Core J2EE Patterns: Best Practices and Design Strategies
Over the last few years, Java 2 Platform, Enterprise Edition (J2EE) technology has emerged and matured as a standard platform for building enterprise applications. While the platform has matured into a solid offering for developing and deploying enterprise applications, it does offer its challenges. As developers, often we confuse learning the technology with learning to design with the technology. In this book, senior architects from the Sun Java Center, Sun's Java consulting organization share with the reader their cumulative design experience with and expertise on J2EE technology.
The primary focus of the book is on patterns, best practices, design strategies, and proven solutions using the key J2EE technologies including JavaServer Pages (JSP), Servlets, Enterprise Java Beans (EJB), and Java Message Service (J.M.S) API. Other ancillary technologies like JDBC and JNDI are also discussed as relevant to their usage in these patterns. The J2EE Patterns catalog with 16 patterns and numerous strategies is presented to document and promote best practices for these technologies.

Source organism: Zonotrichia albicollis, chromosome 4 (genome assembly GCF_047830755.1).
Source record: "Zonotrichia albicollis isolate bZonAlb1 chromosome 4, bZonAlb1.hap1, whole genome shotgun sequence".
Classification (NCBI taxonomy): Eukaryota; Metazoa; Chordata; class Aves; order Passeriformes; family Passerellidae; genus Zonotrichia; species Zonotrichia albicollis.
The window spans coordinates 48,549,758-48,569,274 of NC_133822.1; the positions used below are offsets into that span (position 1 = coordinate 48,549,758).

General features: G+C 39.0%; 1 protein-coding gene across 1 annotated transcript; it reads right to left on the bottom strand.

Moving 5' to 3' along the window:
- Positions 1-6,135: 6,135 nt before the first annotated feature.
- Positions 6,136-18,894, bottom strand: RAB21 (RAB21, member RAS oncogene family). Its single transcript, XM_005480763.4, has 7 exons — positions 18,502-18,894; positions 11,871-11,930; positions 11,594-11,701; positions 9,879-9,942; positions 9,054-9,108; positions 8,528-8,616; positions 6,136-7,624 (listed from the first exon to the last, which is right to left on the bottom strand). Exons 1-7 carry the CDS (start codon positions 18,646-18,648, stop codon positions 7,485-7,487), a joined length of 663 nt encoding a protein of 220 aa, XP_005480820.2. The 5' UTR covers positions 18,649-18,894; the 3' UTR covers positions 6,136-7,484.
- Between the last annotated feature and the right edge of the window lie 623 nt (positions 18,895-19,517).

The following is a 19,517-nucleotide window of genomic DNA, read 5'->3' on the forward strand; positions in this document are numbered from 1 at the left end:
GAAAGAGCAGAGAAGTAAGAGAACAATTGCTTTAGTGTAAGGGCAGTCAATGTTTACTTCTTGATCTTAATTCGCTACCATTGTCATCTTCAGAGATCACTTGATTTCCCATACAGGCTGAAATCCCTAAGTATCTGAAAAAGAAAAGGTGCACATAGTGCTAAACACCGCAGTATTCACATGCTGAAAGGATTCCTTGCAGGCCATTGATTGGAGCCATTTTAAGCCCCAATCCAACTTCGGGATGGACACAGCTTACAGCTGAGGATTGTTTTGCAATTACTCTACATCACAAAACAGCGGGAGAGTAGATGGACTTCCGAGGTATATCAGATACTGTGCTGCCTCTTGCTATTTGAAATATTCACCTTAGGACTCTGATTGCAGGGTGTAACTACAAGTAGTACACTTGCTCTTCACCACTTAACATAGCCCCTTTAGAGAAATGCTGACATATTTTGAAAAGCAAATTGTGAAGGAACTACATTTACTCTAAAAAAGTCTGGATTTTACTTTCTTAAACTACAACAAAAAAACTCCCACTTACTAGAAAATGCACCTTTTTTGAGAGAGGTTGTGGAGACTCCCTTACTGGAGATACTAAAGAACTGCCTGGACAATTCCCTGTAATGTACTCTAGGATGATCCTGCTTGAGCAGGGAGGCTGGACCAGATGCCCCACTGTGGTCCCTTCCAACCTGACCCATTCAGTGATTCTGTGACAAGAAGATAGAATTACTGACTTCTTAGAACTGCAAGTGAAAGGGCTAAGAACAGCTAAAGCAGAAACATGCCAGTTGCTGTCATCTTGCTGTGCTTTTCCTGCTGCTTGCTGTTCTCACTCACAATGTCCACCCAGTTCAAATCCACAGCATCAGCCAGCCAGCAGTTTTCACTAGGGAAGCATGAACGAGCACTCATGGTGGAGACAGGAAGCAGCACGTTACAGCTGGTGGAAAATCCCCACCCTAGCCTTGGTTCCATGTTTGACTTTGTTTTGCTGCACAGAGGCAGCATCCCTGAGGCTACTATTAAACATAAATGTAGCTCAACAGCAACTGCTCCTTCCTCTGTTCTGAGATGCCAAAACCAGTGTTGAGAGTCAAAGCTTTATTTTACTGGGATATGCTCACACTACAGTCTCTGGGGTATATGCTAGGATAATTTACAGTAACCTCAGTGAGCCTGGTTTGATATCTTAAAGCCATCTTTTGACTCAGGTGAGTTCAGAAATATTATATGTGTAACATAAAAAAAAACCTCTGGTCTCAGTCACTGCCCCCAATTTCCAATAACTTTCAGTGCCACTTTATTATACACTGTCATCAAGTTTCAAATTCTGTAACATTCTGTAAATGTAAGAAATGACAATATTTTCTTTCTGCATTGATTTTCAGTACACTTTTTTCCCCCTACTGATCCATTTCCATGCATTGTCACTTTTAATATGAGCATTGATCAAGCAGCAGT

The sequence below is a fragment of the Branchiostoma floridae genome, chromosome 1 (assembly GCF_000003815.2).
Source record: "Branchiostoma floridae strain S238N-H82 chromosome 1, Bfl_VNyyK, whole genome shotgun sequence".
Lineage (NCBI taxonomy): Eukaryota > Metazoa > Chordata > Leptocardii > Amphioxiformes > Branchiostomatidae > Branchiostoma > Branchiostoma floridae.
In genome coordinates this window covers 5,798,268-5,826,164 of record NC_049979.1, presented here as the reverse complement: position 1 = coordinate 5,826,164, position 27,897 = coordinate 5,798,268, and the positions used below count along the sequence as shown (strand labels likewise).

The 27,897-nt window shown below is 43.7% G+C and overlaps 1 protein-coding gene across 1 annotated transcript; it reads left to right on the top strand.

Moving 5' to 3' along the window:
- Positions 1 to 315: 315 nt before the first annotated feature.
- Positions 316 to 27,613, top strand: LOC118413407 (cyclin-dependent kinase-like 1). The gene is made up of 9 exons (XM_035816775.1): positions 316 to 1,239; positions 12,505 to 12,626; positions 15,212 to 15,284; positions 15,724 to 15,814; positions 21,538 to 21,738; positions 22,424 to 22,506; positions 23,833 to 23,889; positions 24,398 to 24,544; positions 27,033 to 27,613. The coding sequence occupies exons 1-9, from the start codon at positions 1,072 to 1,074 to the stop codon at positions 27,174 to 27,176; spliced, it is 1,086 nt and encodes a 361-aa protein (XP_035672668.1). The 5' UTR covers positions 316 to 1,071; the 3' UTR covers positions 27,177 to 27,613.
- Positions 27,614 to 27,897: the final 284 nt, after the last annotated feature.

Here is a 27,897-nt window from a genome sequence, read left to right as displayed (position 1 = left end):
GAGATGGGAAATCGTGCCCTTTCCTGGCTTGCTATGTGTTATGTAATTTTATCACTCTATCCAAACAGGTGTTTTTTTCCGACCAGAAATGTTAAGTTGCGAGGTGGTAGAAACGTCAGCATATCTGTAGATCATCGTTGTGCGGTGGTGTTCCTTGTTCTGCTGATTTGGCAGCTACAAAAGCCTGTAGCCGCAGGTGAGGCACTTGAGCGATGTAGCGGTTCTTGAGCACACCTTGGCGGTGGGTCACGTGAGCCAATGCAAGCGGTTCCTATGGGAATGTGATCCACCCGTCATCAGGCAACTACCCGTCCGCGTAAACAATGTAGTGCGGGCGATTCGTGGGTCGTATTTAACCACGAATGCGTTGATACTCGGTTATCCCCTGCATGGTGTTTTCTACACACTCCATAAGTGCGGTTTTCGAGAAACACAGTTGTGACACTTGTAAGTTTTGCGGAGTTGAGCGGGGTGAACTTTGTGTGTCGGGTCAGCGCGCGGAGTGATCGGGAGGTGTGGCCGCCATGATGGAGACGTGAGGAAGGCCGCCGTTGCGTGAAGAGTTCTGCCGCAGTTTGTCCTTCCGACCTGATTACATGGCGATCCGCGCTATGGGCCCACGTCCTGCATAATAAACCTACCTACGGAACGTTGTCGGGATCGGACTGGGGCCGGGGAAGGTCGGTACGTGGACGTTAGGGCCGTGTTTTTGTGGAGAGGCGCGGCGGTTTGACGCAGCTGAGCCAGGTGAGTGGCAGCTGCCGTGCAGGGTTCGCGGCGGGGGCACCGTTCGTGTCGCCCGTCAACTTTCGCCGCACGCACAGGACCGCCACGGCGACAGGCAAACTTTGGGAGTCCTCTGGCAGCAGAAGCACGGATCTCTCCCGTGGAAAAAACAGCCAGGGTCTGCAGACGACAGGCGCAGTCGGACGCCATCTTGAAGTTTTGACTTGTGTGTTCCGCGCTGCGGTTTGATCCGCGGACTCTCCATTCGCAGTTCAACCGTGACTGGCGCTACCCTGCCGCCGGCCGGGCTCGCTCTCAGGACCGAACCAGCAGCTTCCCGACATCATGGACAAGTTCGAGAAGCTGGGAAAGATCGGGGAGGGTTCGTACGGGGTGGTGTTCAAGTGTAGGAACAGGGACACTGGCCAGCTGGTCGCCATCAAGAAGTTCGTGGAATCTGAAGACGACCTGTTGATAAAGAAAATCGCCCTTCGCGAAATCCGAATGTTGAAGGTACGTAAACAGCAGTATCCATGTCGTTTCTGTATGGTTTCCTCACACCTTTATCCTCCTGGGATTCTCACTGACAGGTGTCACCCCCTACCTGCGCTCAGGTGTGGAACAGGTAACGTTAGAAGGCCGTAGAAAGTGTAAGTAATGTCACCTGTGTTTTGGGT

In addition to the patterns and strategies, the book offers the following:
Core J2EE Patterns delivers:
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When the container invokes the entity bean's ejbload () method, either for the
initial load or for reloads to synchronize with the persistent store, loading the
entire tree of dependent objects can prove wasteful. Similarly, when the container
The Command object initiates the retrieval of Account data. The Account object
invokes the business service, which returns the data in the form of a Value Object
(see “Value Object” on page 261), implemented as a JavaBean. Content retrieval
The client will have to invoke on an enterprise bean to activate it again. EJB 2.0
introduces a message-driven bean as a stateless session bean, but it is not
possible to invoke other types of enterprise beans asynchronously. Solution Use